Accidents and injuries often result from activities that we deem as “dangerous,” but seemingly ordinary tasks can cause injury under certain circumstances. Injury can in fact occur when a person least expects it, such as when they are shopping at the grocery store or even visiting a friend in their home. Under Florida law, an owner of property must use reasonable care to maintain their premises in a safe condition. The property owner must warn a person like a visitor or tenant of hidden dangers which are known or should have been known, and which are unknown to the visitor or tenant. A person who is injured due to a dangerous condition on someone’s property has the right to claim damages if the property owner failed to repair or warn about that condition. A Florida premises liability attorney as Fanny Nater can assist you in determining who should be liable and in asserting your claim for damages.
Types of Property
The theory of premises liability applies to nearly any sort of Florida real estate. Owners of offices, stores, homes, other buildings, and private land have a duty to warn of hazards on the property and take reasonable steps to make the premises safe.
Liability for Injury
The most complicated questions in premises liability are: who owes the duty of care, and to whom do they owe it? A property owner is generally liable for injuries occurring due to hazardous conditions on the property. The term “property owner” may refer not only to the person or business whose name is on the title, but also to a tenant or other person or business who has control and maintenance of the property. A tenant in an office building, for example, may have an agreement with the building owner to maintain the leased premises in a safe condition and to be responsible for injuries. Liability for an injury may also be split between a tenant and a property owner.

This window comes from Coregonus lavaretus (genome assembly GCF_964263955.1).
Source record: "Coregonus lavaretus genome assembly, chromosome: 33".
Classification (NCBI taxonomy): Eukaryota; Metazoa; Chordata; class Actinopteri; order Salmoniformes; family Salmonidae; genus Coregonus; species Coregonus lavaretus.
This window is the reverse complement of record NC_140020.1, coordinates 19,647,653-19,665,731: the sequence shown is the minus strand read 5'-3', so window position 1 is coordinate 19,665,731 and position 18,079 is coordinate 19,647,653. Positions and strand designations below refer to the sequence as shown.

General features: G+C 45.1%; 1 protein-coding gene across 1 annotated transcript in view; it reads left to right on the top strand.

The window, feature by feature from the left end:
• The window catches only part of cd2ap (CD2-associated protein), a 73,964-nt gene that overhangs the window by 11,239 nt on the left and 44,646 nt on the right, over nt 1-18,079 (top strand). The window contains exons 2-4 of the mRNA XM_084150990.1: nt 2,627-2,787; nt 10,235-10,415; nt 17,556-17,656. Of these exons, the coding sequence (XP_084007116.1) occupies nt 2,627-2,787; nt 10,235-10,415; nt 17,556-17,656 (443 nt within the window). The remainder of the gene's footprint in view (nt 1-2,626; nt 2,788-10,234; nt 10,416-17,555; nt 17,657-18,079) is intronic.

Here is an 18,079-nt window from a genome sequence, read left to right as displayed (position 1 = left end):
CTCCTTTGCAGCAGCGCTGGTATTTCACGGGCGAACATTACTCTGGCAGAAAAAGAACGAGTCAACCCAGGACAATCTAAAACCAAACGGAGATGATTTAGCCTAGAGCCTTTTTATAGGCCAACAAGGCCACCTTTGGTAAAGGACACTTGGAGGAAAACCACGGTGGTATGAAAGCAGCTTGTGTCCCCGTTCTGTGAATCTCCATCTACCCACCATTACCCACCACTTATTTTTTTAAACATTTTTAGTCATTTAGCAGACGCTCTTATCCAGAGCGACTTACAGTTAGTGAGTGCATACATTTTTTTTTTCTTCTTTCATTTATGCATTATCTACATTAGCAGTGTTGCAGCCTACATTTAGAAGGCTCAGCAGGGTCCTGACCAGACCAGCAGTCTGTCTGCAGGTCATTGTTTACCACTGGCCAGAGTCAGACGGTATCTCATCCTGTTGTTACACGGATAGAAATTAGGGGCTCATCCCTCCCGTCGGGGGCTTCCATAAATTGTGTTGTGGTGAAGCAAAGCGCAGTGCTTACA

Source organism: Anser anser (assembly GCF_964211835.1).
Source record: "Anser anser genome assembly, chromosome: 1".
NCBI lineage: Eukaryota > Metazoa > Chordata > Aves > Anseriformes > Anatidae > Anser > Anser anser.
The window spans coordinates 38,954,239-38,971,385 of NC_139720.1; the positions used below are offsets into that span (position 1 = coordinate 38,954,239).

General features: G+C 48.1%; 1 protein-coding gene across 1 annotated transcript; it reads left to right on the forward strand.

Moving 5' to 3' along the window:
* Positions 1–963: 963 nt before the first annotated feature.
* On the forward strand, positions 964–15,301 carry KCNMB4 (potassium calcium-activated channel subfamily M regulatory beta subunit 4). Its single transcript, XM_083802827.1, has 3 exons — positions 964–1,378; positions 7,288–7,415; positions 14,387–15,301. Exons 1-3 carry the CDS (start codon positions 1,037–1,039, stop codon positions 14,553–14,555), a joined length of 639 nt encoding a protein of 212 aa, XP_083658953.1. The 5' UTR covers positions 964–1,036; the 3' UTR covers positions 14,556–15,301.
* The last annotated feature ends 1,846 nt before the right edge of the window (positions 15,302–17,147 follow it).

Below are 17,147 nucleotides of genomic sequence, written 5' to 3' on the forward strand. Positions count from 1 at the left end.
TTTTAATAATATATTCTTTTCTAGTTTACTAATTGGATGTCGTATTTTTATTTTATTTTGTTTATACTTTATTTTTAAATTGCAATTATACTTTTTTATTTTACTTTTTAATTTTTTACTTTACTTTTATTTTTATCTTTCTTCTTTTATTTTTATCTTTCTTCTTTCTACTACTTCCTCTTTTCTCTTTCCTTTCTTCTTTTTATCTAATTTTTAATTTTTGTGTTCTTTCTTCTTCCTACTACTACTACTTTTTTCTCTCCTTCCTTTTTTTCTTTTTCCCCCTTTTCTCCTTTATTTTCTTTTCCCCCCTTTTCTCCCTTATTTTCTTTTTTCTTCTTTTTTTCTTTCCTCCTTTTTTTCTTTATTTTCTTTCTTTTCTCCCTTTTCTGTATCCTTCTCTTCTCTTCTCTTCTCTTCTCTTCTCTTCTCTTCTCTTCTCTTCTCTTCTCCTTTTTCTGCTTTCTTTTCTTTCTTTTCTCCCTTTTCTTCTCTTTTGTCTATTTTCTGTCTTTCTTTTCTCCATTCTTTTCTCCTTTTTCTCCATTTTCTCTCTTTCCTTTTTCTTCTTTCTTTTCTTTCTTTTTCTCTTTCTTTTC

As for a person owed the duty of care, premises liability offers the most protections to tenants, customers, or visitors who have been invited onto the premises by the owner. With some exceptions, a property owner must know that a person is likely to encounter a hazardous condition in order to be held liable for injuries caused by the hazard. A property owner may owe less of a duty of care, therefore, to a trespasser than to a guest.
Types of Hazards
Premises liability encompasses a wide range of possible hazards and injuries, which might include:
- Slip and fall due to a foreign substance or object on the floor;
- Fall in a poorly-maintained stairwell;
- Injury due to other poorly-maintained building condition;
- Animal attack;
- Exposure to a toxic substance; or
- Drowning due to a poorly-marked swimming pool or other body of water.
Attorney Fanny Nater of Nater Law Firm represent people in Central Florida who have been injured by dangerous conditions on someone’s property. Contact the firm through this website or at 407-688-8896 for a free and confidential consultation to discuss your case.